The City of Oakland has selected a waterfront site in the Jack London Square area for a new A’s ballpark. The so-called Victory Court site is near the Lake Merritt Channel, along the Oakland Estuary. It’s also the favored site of Mayor-elect Jean Quan. “I think it’s the best site,” Quan said. “It could really kick start the area.”
The city has decided to conduct an environmental impact report for the Victory Court site and has informed Major League Baseball of its decision. Quan said she called MLB the day after she won the election. “I wanted to let them know that I won, and that I would be fighting to keep the A’s,” Quan said. “And I wanted to make sure they knew that I would be doing everything possible to keep the negotiations going.”
The city has been negotiating with a blue ribbon committee appointed by Major League Baseball to determine whether the A’s should stay in Oakland or move to San Jose. The team’s owners, Lew Wolff and John Fisher, have been determined to move the team to San Jose. Last month, they donated $25,000 to a group that was backing Don Perata’s bid for mayor after the ex-state senator said he would not attempt to block the A’s planned move.
City Administrator Dan Lindheim, who has been leading the city’s negotiations with Major League Baseball, said the city decided to go ahead with the environmental impact report process, because the league wants to have a new stadium for the A’s in place by Opening Day 2015. Lindheim also said that the league clearly would prefer that the city pick a downtown-waterfront site like the San Francisco Giants did with their ballpark. “Baseball has this vision of downtown-waterfront ballpark, and this site is downtown and it’s on the waterfront,” he said, referring to the Victory Court site.
The Victory Court site was one of four that the city had been considering, and was one of two new sites that Oakland unveiled as possibilities earlier this year. There were two more sites in Jack London Square, plus the colisuem parking lot. The city will begin accepting public comment on the ballpark EIR at the December 1 Planning Commission meeting.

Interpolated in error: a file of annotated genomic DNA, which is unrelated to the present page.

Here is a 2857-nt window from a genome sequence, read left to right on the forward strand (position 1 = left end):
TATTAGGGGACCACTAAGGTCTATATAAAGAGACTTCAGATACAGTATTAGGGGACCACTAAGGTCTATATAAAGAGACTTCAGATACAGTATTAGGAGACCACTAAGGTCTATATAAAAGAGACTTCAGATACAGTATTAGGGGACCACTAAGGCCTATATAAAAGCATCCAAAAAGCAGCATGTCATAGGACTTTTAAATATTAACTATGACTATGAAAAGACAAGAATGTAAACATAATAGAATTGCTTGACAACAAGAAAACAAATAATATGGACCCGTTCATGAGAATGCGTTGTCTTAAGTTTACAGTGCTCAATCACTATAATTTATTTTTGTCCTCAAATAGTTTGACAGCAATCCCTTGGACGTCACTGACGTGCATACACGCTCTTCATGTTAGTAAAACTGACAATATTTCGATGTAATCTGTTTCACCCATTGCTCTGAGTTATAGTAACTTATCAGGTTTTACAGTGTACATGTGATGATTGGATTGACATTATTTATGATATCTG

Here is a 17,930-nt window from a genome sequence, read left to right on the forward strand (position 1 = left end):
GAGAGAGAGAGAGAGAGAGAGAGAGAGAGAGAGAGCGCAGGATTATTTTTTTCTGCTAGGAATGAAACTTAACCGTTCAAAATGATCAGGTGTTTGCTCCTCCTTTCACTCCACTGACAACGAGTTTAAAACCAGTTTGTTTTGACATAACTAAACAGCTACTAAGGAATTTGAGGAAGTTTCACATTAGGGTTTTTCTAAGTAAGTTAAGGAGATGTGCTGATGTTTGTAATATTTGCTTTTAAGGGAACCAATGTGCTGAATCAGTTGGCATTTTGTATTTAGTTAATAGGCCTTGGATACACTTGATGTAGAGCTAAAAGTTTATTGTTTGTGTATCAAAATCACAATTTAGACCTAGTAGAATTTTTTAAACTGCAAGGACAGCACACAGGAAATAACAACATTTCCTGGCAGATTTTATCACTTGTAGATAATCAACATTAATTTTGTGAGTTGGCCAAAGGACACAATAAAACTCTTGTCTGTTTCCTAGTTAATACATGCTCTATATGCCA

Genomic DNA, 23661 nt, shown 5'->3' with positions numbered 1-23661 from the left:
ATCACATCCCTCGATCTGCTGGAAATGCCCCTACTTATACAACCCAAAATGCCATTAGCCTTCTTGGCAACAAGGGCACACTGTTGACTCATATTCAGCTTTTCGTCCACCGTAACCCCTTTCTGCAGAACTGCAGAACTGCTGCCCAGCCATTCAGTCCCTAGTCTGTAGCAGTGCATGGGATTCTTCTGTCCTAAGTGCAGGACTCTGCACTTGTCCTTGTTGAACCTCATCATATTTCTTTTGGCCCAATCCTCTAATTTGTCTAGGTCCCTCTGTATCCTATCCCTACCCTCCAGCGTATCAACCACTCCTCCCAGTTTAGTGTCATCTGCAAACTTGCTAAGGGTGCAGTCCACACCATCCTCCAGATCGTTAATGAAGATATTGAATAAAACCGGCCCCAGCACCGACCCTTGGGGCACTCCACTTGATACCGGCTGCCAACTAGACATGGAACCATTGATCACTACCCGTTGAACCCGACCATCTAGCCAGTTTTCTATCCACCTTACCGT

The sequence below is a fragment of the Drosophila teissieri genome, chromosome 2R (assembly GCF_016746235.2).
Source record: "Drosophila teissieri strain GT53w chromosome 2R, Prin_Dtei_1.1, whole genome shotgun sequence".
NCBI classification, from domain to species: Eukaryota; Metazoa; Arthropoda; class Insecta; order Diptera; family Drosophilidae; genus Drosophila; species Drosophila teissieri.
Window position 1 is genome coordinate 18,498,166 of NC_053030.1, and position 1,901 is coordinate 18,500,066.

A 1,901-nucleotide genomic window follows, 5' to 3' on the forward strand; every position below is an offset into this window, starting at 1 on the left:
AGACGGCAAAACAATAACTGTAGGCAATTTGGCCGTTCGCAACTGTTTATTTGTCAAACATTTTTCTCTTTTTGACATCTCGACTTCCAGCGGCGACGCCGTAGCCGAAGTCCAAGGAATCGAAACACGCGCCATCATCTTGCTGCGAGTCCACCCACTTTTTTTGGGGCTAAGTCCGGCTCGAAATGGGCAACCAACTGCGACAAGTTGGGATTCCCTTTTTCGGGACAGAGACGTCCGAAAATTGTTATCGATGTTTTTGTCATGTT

Update 2:57 p.m.: Quan said she believes a ballpark at the Victory Court site will jumpstart both Jack London Square and the planned Oak-to-Ninth housing development. The ballpark would be built between the two. Ironically, the newly built Jack London Square development and the Oak-to-Ninth project are owned by two of Perata's best donors, Jim Falaschi and Michael Ghielmetti. Both have expressed support for a new A's ballpark next to their developments.
Update 3:02 p.m.: The city will pay for the environmental impact report with redevelopment funds. Both Quan and outgoing Mayor Ron Dellums have said they would use redevelopment funds to try to keep the A's in Oakland — but not general fund money. City general funds are typically earmarked for police, fire, libraries, parks, and other basic city services. Redevelopment funds are used to revitalize blighted areas. San Jose plans to use redevelopment funds to attract the A's. San Francisco used redevelopment funds to help the Giants build AT&T Park.
Update 3:13 p.m.: Quan said she also believes a new ballpark at Victory Court will help businesses in closeby Chinatown and could provide the impetus for a new hotel/convention center.
Update 3:17 p.m.: Lindheim said he thinks a ballpark at the Victory Court site, coupled with the reworking of 12th Street and the renovation of the lakefront, could revitalize the city's waterfront.
Update 3:22 p.m.: Quan believes that the only way Major League Baseball would turn down Wolff and Fisher's request to move the team to San Jose is if the City of Oakland shows that it has a viable plan for a new A's ballpark and that city leadership is committed to making it happen.